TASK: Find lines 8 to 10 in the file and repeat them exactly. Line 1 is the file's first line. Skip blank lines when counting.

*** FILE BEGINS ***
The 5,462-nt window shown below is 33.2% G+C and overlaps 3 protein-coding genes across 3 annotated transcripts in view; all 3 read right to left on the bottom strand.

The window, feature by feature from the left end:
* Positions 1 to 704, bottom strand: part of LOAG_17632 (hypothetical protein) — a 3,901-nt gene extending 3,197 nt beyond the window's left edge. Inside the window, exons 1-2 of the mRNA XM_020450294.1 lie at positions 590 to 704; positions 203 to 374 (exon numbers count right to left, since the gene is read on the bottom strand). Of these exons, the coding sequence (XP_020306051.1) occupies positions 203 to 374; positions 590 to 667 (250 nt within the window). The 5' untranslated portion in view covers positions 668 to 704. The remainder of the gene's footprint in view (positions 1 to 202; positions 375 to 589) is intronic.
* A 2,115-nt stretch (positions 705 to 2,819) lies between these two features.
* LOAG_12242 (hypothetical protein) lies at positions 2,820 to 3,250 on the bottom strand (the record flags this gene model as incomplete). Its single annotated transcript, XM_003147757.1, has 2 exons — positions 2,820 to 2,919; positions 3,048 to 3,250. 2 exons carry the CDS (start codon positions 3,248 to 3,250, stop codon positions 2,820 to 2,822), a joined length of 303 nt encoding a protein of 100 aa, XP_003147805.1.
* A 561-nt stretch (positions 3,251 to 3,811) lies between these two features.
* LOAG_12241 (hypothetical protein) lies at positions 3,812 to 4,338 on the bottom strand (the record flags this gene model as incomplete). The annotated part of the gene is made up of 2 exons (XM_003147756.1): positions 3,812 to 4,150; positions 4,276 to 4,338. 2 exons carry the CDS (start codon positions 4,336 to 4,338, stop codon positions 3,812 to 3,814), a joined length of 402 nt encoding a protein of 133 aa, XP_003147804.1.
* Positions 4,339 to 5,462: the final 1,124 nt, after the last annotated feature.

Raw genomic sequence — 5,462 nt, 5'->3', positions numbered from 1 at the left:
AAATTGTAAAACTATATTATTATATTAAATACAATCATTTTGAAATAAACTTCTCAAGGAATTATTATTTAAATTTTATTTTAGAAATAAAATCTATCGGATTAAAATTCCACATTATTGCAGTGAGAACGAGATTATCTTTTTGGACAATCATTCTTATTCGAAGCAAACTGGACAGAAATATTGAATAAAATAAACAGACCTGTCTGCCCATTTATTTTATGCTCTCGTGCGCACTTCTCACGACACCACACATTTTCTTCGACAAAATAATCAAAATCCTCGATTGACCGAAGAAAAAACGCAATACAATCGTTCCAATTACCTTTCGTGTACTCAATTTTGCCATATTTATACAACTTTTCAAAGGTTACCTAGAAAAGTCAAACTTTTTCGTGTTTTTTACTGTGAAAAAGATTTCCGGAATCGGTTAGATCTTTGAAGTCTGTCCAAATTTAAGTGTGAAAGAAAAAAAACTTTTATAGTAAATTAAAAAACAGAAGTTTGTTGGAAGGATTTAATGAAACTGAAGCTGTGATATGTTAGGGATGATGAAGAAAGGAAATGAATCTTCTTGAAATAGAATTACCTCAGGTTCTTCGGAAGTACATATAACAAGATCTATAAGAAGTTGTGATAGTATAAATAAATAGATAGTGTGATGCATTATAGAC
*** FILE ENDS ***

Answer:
* Positions 4,339 to 5,462: the final 1,124 nt, after the last annotated feature.

Raw genomic sequence — 5,462 nt, 5'->3', positions numbered from 1 at the left:
AAATTGTAAAACTATATTATTATATTAAATACAATCATTTTGAAATAAACTTCTCAAGGAATTATTATTTAAATTTTATTTTAGAAATAAAATCTATCGGATTAAAATTCCACATTATTGCAGTGAGAACGAGATTATCTTTTTGGACAATCATTCTTATTCGAAGCAAACTGGACAGAAATATTGAATAAAATAAACAGACCTGTCTGCCCATTTATTTTATGCTCTCGTGCGCACTTCTCACGACACCACACATTTTCTTCGACAAAATAATCAAAATCCTCGATTGACCGAAGAAAAAACGCAATACAATCGTTCCAATTACCTTTCGTGTACTCAATTTTGCCATATTTATACAACTTTTCAAAGGTTACCTAGAAAAGTCAAACTTTTTCGTGTTTTTTACTGTGAAAAAGATTTCCGGAATCGGTTAGATCTTTGAAGTCTGTCCAAATTTAAGTGTGAAAGAAAAAAAACTTTTATAGTAAATTAAAAAACAGAAGTTTGTTGGAAGGATTTAATGAAACTGAAGCTGTGATATGTTAGGGATGATGAAGAAAGGAAATGAATCTTCTTGAAATAGAATTACCTCAGGTTCTTCGGAAGTACATATAACAAGATCTATAAGAAGTTGTGATAGTATAAATAAATAGATAGTGTGATGCATTATAGAC